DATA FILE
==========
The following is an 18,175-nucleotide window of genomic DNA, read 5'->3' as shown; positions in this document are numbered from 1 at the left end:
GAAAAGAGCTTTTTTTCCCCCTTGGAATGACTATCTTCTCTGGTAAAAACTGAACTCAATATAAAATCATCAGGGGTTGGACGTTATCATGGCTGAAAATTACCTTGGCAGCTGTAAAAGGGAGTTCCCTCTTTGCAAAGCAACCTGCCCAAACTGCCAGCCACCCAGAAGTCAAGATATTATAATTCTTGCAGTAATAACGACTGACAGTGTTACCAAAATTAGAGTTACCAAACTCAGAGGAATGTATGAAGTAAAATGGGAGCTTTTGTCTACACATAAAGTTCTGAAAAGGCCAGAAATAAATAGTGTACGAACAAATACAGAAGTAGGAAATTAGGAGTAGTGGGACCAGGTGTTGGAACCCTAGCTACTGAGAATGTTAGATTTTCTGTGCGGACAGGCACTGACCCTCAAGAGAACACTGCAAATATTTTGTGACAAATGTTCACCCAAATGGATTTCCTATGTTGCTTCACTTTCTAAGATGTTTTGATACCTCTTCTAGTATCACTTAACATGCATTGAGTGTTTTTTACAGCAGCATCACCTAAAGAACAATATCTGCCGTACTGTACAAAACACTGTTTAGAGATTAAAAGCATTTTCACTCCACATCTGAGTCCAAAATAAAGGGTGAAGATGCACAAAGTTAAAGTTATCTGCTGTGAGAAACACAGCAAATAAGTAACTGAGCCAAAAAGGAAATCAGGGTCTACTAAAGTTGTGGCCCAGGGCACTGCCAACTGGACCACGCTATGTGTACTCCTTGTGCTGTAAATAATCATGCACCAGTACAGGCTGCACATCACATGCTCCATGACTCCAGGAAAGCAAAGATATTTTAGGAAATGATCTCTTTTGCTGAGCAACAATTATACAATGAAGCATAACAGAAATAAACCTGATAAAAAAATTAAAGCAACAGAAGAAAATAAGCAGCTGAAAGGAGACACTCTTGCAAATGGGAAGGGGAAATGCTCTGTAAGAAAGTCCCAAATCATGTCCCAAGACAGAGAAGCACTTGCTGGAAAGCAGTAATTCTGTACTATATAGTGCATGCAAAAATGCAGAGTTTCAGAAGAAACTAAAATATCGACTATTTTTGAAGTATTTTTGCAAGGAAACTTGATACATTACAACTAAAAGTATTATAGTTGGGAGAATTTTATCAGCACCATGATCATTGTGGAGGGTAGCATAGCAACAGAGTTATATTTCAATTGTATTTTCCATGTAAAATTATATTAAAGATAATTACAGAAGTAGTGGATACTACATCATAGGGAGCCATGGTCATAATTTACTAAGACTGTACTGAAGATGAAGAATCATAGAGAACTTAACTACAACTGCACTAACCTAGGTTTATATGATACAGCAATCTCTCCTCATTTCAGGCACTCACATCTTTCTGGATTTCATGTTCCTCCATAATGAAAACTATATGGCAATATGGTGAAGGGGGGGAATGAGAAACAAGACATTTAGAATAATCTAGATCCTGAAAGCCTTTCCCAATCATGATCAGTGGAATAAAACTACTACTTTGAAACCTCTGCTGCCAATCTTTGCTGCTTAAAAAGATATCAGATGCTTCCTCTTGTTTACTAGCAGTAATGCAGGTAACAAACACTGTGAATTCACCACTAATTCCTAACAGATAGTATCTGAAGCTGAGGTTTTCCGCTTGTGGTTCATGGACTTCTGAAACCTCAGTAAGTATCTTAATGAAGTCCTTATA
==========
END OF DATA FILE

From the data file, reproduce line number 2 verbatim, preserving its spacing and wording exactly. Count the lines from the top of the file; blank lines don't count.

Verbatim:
GAAAAGAGCTTTTTTTCCCCCTTGGAATGACTATCTTCTCTGGTAAAAACTGAACTCAATATAAAATCATCAGGGGTTGGACGTTATCATGGCTGAAAATTACCTTGGCAGCTGTAAAAGGGAGTTCCCTCTTTGCAAAGCAACCTGCCCAAACTGCCAGCCACCCAGAAGTCAAGATATTATAATTCTTGCAGTAATAACGACTGACAGTGTTACCAAAATTAGAGTTACCAAACTCAGAGGAATGTATGAAGTAAAATGGGAGCTTTTGTCTACACATAAAGTTCTGAAAAGGCCAGAAATAAATAGTGTACGAACAAATACAGAAGTAGGAAATTAGGAGTAGTGGGACCAGGTGTTGGAACCCTAGCTACTGAGAATGTTAGATTTTCTGTGCGGACAGGCACTGACCCTCAAGAGAACACTGCAAATATTTTGTGACAAATGTTCACCCAAATGGATTTCCTATGTTGCTTCACTTTCTAAGATGTTTTGATACCTCTTCTAGTATCACTTAACATGCATTGAGTGTTTTTTACAGCAGCATCACCTAAAGAACAATATCTGCCGTACTGTACAAAACACTGTTTAGAGATTAAAAGCATTTTCACTCCACATCTGAGTCCAAAATAAAGGGTGAAGATGCACAAAGTTAAAGTTATCTGCTGTGAGAAACACAGCAAATAAGTAACTGAGCCAAAAAGGAAATCAGGGTCTACTAAAGTTGTGGCCCAGGGCACTGCCAACTGGACCACGCTATGTGTACTCCTTGTGCTGTAAATAATCATGCACCAGTACAGGCTGCACATCACATGCTCCATGACTCCAGGAAAGCAAAGATATTTTAGGAAATGATCTCTTTTGCTGAGCAACAATTATACAATGAAGCATAACAGAAATAAACCTGATAAAAAAATTAAAGCAACAGAAGAAAATAAGCAGCTGAAAGGAGACACTCTTGCAAATGGGAAGGGGAAATGCTCTGTAAGAAAGTCCCAAATCATGTCCCAAGACAGAGAAGCACTTGCTGGAAAGCAGTAATTCTGTACTATATAGTGCATGCAAAAATGCAGAGTTTCAGAAGAAACTAAAATATCGACTATTTTTGAAGTATTTTTGCAAGGAAACTTGATACATTACAACTAAAAGTATTATAGTTGGGAGAATTTTATCAGCACCATGATCATTGTGGAGGGTAGCATAGCAACAGAGTTATATTTCAATTGTATTTTCCATGTAAAATTATATTAAAGATAATTACAGAAGTAGTGGATACTACATCATAGGGAGCCATGGTCATAATTTACTAAGACTGTACTGAAGATGAAGAATCATAGAGAACTTAACTACAACTGCACTAACCTAGGTTTATATGATACAGCAATCTCTCCTCATTTCAGGCACTCACATCTTTCTGGATTTCATGTTCCTCCATAATGAAAACTATATGGCAATATGGTGAAGGGGGGGAATGAGAAACAAGACATTTAGAATAATCTAGATCCTGAAAGCCTTTCCCAATCATGATCAGTGGAATAAAACTACTACTTTGAAACCTCTGCTGCCAATCTTTGCTGCTTAAAAAGATATCAGATGCTTCCTCTTGTTTACTAGCAGTAATGCAGGTAACAAACACTGTGAATTCACCACTAATTCCTAACAGATAGTATCTGAAGCTGAGGTTTTCCGCTTGTGGTTCATGGACTTCTGAAACCTCAGTAAGTATCTTAATGAAGTCCTTATA